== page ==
Carol Liu

Carol Jean Liu (born September 12, 1941) is an American politician who served in the California State Senate. A Democrat, she represented Senate District 25, which includes portions of the San Fernando and San Gabriel Valleys.

Carol Liu
Member of the California State Senate
from the 25th district
21st district (2008–2012)
In office
December 1, 2008 – November 30, 2016
Preceded byJack Scott
Succeeded byAnthony Portantino
Member of the California State Assembly
from the 44th district
In office
December 4, 2000 – December 4, 2006
Preceded byJack Scott
Succeeded byAnthony J. Portantino
Personal details
Carol Jean Liu

(1941-09-12) September 12, 1941 (age 79)
Berkeley, California
Political partyDemocratic
Spouse(s)Michael Peevey
ResidenceLa Cañada Flintridge, California
Alma materSan Jose State University (BA)
University of California, Berkeley (certificate)
Chinese name
Traditional Chinese劉璿卿
Simplified Chinese刘璇卿

Before being elected to the State Senate, Liu served in the State Assembly representing the 44th Assembly District until 2006. In 2008, Liu was elected to succeed the termed-out Jack Scott in the State Senate.

Early life and careerEdit

Liu was born in 1941 in Berkeley, California. Her mother was a fourth generation Californian, and her father was a Chinese immigrant.[1] Liu graduated from San Jose State College with a B.A. in 1963.[2] Liu taught junior high and senior high school-level history in the San Francisco Bay Area cities of Richmond and El Cerrito, California from 1964 until 1978. She also served as executive director of the Richmond Federation of Teachers from 1975 to 1978.[2] In 1982, Liu completed a teaching and administrative credential at the University of California, Berkeley.[3]

Political careerEdit

Before serving in the Senate, Liu served in the State Assembly. Prior to the Assembly, Liu served on the city council of La Cañada Flintridge, a small city in the Cresenta Valley near Pasadena, from 1992 until 2000, including two terms as its mayor.

In the 2008 primary election for the California Senate seat, she initially faced opposition from former Assembly Majority Leader Dario Frommer. However, Frommer decided to drop out before the election.


Among her major accomplishments in the Senate has been the enactment of Senate Bill 110, the Crime Victims with Disabilities Act of 2010. Passed unanimously by the Legislature and signed into law by Governor Arnold Schwarzenegger, the bill assures that abuse and neglect of people with disabilities and elders are treated as crimes.

Senator Liu's SB 42 (2015) – Postsecondary Education Goals bill coordinates California's Higher Education segments (U.C. and C.S.U.), but it was vetoed by Governor Jerry Brown.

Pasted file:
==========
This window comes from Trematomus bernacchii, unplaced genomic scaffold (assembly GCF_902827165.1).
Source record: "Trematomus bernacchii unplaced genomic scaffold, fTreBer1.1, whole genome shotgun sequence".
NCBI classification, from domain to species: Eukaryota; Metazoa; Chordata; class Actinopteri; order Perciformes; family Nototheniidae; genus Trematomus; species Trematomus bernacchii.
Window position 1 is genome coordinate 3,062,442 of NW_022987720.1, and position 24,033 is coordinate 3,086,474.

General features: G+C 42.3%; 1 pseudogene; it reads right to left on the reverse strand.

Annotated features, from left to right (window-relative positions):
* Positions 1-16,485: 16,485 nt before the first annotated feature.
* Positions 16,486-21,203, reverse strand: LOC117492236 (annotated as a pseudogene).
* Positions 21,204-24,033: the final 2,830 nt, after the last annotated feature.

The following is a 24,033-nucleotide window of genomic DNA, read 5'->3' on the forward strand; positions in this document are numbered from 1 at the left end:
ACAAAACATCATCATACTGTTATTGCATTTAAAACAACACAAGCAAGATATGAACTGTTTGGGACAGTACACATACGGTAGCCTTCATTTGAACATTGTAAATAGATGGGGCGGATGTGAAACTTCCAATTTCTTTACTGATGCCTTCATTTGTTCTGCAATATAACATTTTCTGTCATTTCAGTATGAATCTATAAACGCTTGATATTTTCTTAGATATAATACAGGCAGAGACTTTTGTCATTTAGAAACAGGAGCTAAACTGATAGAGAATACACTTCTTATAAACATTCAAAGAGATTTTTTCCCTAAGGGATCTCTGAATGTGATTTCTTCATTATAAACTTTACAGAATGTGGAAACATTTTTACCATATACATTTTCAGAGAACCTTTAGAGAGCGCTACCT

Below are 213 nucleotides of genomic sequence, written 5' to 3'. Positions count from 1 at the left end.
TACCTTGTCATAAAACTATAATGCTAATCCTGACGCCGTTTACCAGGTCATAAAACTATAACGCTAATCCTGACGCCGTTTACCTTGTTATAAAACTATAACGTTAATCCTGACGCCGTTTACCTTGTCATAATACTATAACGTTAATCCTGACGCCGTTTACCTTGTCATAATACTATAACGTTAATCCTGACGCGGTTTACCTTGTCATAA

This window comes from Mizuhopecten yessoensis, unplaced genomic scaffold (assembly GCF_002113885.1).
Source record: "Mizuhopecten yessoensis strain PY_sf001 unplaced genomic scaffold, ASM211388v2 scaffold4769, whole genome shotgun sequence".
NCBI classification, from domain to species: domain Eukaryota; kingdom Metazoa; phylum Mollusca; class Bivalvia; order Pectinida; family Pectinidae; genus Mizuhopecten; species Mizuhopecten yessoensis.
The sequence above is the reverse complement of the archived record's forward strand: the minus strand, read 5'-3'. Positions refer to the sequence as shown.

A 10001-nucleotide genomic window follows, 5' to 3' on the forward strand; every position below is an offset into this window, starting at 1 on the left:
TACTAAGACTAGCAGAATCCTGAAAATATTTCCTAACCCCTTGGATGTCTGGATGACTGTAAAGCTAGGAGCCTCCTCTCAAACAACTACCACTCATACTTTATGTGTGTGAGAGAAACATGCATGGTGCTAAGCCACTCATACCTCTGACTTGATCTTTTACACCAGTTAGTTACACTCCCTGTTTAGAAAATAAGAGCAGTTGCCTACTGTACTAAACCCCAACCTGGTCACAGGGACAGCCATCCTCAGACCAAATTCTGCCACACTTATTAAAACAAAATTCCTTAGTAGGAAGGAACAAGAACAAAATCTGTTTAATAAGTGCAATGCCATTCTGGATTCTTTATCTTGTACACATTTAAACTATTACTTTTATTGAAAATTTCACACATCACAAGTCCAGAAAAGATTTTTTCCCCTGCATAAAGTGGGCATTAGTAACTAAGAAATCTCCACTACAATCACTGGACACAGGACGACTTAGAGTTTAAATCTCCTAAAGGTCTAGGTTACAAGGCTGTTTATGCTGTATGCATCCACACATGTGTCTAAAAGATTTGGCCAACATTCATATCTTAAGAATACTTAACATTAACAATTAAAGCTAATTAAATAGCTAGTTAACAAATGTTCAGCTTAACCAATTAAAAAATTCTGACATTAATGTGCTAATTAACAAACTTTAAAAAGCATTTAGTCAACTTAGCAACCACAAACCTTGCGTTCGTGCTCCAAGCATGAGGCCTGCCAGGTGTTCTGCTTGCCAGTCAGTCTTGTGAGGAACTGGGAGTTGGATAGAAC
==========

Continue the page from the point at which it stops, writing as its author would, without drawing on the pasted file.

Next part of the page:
Senator Liu voted in favor of California Senate Constitutional Amendment No.5.[4][5] The proposed bill would have asked California voters to consider repealing provisions of Proposition 209, thus permitting state universities to consider an applicant's race, ethnicity or national origin in making admissions decisions. The proposed amendment resulted in controversy. In a Facebook response,[6] Liu indicated that California Proposition 209 set "outdated barriers" to groups of "underrepresented students eligible for U.C. and C.S.U." and that their enrollment "has not kept pace with the proportion of the high school graduating class they now represent." Senator Liu, along with former Senators Leland Yee and Ted Lieu, who had also voted for the bill, ultimately issued a joint statement calling for the bill to be withheld pending further consultations with the "affected communities."[7]

Personal lifeEdit

Liu is married to Michael Peevey, who was appointed to the California Public Utilities Commission by Governor Gray Davis, and later was named president of the Commission by Governor Arnold Schwarzenegger, where he served until retiring in 2014.

They have three children and four grandchildren.


  1. ^
  2. ^ a b
  3. ^ Oberstein, Jeremy (August 26, 2008). "Liu is aiming for the Senate". Glendale News-Press. Retrieved July 3, 2020.
  4. ^ "Bill documents". Retrieved 30 Jan 2014.
  5. ^ "Prop 209 changes spark protests" China Daily USA 2014-02-28
  6. ^ "Senator Liu on Facebook".
  7. ^ André Coleman & Kevin Uhrich, "A Giant Awakens" Pasadena Weekly Mar. 12, 2014